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    Default Re: Ask a boot fitter a question.

    This is probably a good time to revive this thread, ski boots have made some huge changes over the past two years.

  4. #24
    Extreme Snowatcher TC's Avatar
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    Default Re: Ask a boot fitter a question.

    Quote Originally Posted by Crystal View Post
    I think it's a great idea, would it include snowboard boots too ?
    Que
    boarders only use moon boots
    Im a vegetarian...I only eat grass fed Beef and Lamb

  5. #25
    Advanced Snowatcher
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    Default Re: Ask a boot fitter a question.

    What are some of the bigger advancements in the last couple of years Paul?

  6. #26
    Ski Shop Owner & Equipment Specialist - Voted Best Boot fitter in Australia (SIA Australia Awards 2013) Paul Oberin's Avatar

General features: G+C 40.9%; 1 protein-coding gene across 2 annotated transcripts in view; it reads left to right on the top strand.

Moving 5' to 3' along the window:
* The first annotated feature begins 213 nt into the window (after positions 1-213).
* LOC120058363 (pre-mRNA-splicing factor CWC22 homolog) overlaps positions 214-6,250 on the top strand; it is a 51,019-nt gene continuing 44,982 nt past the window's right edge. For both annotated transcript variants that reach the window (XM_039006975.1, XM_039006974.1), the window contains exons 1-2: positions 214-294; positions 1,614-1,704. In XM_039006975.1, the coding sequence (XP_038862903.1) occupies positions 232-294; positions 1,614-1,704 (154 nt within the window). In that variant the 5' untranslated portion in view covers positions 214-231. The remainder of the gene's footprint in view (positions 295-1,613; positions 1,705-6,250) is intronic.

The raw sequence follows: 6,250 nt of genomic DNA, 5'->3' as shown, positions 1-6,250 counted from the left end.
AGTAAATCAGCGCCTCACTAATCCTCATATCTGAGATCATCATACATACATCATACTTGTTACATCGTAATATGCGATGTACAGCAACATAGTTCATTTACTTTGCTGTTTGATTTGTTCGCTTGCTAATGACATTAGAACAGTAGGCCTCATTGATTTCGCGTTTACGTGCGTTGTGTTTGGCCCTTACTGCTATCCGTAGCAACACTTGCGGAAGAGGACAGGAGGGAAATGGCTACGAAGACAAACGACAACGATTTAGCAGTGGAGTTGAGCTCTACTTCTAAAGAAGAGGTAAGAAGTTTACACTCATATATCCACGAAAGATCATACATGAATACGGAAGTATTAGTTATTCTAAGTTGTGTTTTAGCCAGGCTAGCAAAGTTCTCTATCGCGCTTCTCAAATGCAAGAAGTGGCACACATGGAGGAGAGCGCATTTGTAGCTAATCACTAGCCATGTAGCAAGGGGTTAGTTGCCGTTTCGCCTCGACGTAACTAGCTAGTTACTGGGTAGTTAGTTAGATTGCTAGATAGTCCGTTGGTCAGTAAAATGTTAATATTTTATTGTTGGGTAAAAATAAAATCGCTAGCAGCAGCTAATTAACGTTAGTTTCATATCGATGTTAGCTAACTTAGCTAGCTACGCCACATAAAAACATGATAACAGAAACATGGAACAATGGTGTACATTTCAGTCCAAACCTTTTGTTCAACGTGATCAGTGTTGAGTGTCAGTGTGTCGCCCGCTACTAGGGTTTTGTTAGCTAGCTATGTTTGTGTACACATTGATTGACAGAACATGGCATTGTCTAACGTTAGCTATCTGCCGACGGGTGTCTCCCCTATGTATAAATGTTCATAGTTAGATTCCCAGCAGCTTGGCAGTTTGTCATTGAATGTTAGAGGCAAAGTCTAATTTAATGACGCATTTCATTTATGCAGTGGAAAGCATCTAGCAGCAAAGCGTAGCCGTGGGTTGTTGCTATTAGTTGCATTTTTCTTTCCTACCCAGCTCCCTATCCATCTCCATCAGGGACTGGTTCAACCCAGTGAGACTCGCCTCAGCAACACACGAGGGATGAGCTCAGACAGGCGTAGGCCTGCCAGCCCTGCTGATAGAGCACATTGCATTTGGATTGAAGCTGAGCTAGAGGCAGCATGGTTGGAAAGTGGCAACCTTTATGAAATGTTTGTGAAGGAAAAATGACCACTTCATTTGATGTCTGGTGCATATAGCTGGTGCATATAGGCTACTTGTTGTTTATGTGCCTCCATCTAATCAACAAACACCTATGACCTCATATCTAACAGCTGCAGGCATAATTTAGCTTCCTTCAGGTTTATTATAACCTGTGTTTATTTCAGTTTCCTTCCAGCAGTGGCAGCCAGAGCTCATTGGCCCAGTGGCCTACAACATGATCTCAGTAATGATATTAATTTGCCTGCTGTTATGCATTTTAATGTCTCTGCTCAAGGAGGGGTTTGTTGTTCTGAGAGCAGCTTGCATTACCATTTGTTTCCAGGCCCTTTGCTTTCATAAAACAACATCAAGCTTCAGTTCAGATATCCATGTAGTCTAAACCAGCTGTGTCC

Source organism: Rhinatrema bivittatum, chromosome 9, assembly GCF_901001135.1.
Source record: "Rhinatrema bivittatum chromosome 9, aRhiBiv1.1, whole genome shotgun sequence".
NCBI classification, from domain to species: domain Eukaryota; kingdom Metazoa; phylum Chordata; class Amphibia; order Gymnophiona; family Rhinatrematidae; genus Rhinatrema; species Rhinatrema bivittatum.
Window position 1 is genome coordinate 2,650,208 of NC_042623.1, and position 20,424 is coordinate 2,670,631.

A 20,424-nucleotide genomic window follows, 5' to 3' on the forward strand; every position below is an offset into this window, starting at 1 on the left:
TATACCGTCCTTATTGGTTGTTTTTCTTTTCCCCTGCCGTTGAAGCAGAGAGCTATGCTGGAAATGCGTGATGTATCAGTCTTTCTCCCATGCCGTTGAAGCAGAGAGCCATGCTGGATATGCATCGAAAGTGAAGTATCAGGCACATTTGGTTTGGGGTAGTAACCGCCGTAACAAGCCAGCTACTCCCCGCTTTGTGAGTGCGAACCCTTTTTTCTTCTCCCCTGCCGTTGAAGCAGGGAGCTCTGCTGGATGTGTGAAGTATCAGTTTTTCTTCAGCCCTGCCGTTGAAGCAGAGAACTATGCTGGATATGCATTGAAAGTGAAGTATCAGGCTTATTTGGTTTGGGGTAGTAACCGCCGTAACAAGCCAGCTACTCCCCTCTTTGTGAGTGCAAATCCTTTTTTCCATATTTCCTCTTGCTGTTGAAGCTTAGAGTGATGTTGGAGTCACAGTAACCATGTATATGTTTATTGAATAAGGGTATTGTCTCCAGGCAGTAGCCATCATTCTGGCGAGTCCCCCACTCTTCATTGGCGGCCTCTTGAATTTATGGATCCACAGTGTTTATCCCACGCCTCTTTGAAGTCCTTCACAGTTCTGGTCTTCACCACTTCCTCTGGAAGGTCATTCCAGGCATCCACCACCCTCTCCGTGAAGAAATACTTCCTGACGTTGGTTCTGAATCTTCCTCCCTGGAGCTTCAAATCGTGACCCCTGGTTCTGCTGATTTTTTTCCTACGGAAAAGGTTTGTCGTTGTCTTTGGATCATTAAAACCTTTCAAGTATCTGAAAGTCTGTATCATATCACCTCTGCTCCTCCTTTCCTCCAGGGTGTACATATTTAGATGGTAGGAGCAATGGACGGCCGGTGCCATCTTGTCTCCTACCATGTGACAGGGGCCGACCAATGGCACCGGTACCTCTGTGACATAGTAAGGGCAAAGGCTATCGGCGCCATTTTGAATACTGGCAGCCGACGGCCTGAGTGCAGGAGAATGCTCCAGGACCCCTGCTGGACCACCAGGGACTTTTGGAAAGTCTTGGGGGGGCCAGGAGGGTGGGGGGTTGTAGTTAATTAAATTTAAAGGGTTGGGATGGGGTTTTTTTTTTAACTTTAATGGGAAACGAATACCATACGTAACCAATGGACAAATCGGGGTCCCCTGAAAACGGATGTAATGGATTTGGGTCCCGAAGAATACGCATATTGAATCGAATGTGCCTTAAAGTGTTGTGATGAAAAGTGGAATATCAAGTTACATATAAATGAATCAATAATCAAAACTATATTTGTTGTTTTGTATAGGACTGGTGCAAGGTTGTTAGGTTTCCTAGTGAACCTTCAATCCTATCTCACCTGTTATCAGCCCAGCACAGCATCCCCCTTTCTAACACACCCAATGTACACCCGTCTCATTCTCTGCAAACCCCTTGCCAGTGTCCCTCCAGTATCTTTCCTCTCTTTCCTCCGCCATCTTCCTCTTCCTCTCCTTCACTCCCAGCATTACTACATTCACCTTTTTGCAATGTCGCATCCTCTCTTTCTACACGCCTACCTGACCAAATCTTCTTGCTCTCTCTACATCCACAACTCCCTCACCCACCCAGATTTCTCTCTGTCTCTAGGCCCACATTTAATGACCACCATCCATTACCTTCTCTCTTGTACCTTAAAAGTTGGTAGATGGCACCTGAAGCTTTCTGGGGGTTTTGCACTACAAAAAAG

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    Default Re: Ask a boot fitter a question.

    The single biggest change for almost all brands, is that the liner now takes up all the room in a shell, in the past there would have been a gap in between the outside of the liner and the inside of the shell, of around 5 -10mm in front of the liner and also behind it, this meant a boot that was the right one for your foot, would have felt a size or two, too small until heat molded or worn in by the user for up to 10 days.

    Now when you try on a new boot, they will feel very close to how they will end up after wearing them in, the ramp angle under the liner has become less of an angle recently, most boots are allowing for the Navicular in the shell.

    One new boot coming out in December is really on the ball with both the liner and the shell having the shape of the ankles and Navicular built in already, ( my next new boot I think)

    A couple of models are using a material like the Zipfit liner, where cork that flows when worn to tighten lose spots and loosen tight spots.
    The toe box on many has been made wider, this has been a long time coming, for brands like Salomon, Tecnica and Dalbello.

    The plastics used are now much easier to work with, and some boots like Fischer and Salomon can be heated and worn while the shell conforms to the shape of your feet.